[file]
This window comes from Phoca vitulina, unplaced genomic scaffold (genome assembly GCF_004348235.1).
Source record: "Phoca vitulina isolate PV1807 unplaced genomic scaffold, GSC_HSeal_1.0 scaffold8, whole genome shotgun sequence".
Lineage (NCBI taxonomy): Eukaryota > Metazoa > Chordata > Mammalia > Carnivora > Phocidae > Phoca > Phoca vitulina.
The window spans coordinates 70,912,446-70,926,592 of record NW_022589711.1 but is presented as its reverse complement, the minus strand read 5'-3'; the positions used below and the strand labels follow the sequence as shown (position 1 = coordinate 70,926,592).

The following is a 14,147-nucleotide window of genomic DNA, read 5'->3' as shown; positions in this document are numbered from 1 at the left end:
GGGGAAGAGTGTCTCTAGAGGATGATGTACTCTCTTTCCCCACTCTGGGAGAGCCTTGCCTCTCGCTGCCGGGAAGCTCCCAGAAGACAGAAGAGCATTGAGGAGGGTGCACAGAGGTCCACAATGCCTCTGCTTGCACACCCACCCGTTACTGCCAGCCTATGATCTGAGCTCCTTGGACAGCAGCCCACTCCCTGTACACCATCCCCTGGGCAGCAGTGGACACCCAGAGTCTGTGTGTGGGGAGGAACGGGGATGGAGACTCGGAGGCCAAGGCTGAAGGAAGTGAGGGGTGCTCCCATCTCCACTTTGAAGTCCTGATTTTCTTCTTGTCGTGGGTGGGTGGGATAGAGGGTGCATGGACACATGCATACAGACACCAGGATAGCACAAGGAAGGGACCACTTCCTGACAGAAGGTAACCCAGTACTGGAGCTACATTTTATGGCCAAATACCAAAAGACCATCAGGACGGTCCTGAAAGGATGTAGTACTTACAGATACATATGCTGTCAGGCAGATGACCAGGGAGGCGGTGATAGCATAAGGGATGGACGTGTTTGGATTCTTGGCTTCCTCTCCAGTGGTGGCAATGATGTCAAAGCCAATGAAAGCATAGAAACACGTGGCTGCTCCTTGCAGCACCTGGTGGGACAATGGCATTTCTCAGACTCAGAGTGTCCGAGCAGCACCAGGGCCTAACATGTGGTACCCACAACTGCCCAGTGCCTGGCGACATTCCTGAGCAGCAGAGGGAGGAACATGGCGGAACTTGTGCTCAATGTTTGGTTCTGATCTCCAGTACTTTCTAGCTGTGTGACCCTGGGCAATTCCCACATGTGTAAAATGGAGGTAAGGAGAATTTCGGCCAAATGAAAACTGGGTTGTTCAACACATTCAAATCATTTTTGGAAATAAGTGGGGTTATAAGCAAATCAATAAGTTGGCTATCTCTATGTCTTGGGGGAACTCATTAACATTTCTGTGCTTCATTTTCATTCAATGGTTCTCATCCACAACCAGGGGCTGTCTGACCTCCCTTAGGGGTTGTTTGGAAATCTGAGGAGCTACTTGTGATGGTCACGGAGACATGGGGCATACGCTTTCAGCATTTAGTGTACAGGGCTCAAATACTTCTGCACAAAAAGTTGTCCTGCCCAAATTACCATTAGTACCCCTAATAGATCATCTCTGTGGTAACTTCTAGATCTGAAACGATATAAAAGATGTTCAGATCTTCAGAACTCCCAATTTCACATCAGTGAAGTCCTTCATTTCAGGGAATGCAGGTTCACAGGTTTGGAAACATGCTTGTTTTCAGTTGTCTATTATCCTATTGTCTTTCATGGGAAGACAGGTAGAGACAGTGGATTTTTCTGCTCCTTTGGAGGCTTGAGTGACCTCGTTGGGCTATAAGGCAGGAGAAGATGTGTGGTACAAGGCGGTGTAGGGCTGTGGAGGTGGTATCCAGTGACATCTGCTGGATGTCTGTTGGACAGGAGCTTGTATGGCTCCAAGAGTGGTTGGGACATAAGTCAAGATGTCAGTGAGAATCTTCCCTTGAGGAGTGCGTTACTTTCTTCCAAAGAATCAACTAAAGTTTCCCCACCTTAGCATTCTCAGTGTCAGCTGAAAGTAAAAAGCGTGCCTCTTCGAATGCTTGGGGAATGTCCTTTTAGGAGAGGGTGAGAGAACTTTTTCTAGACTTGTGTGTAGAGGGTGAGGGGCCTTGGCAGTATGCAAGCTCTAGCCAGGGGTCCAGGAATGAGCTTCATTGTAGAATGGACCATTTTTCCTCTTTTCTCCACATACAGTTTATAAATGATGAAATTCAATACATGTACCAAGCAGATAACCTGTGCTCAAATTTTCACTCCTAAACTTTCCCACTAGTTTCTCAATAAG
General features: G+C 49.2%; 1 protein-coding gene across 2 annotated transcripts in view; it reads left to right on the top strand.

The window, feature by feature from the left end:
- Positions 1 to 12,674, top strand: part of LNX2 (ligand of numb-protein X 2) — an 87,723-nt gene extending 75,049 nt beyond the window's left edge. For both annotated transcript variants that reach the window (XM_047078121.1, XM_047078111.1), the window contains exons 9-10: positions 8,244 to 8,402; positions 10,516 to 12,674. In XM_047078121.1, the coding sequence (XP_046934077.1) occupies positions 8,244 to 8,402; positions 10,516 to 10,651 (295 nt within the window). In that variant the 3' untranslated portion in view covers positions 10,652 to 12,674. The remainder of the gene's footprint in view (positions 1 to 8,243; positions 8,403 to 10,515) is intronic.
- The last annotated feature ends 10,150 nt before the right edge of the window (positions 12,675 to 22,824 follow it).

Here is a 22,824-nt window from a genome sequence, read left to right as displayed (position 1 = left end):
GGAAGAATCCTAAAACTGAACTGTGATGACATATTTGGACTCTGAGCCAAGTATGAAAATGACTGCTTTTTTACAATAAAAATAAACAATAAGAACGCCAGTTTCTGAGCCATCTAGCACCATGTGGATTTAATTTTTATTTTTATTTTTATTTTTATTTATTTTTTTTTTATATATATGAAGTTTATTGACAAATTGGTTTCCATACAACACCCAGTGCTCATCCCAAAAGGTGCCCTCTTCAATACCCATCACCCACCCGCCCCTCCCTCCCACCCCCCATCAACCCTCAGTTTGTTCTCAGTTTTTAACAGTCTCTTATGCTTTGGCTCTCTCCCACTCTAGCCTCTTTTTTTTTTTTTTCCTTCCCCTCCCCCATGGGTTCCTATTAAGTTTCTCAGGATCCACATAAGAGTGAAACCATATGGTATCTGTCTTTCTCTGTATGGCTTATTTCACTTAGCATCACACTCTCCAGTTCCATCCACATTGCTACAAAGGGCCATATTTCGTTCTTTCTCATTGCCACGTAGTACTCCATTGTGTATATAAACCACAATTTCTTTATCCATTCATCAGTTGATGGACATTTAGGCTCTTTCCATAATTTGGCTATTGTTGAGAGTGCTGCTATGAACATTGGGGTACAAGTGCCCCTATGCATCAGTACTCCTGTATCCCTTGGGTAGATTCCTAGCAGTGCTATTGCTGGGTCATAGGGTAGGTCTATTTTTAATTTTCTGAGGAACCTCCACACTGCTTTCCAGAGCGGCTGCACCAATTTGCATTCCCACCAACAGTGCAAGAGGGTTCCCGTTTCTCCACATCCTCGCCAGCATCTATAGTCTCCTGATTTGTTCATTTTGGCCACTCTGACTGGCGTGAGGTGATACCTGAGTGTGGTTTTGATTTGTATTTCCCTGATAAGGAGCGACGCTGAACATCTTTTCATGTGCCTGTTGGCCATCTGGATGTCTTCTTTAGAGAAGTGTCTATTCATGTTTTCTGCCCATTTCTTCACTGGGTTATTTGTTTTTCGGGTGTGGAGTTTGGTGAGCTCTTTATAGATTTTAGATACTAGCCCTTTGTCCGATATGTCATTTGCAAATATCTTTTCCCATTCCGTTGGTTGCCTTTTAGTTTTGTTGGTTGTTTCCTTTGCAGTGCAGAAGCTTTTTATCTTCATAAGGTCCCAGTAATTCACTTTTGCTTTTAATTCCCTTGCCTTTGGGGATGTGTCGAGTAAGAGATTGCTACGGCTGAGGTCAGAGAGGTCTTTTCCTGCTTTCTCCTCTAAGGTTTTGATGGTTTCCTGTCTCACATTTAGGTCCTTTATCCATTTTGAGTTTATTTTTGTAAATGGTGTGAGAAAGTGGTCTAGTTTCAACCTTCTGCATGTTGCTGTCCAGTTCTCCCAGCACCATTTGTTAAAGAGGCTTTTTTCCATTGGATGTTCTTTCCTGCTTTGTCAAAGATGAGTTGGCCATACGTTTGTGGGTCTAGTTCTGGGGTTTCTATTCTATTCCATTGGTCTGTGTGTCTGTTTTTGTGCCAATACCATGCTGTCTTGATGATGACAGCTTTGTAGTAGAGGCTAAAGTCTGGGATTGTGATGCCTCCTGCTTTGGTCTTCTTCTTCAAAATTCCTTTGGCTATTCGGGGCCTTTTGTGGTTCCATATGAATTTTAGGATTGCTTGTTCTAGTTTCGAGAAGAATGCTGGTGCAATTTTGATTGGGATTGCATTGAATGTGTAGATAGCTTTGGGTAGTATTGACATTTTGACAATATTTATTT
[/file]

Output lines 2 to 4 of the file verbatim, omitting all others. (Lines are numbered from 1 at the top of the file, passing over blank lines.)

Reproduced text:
Source record: "Phoca vitulina isolate PV1807 unplaced genomic scaffold, GSC_HSeal_1.0 scaffold8, whole genome shotgun sequence".
Lineage (NCBI taxonomy): Eukaryota > Metazoa > Chordata > Mammalia > Carnivora > Phocidae > Phoca > Phoca vitulina.
The window spans coordinates 70,912,446-70,926,592 of record NW_022589711.1 but is presented as its reverse complement, the minus strand read 5'-3'; the positions used below and the strand labels follow the sequence as shown (position 1 = coordinate 70,926,592).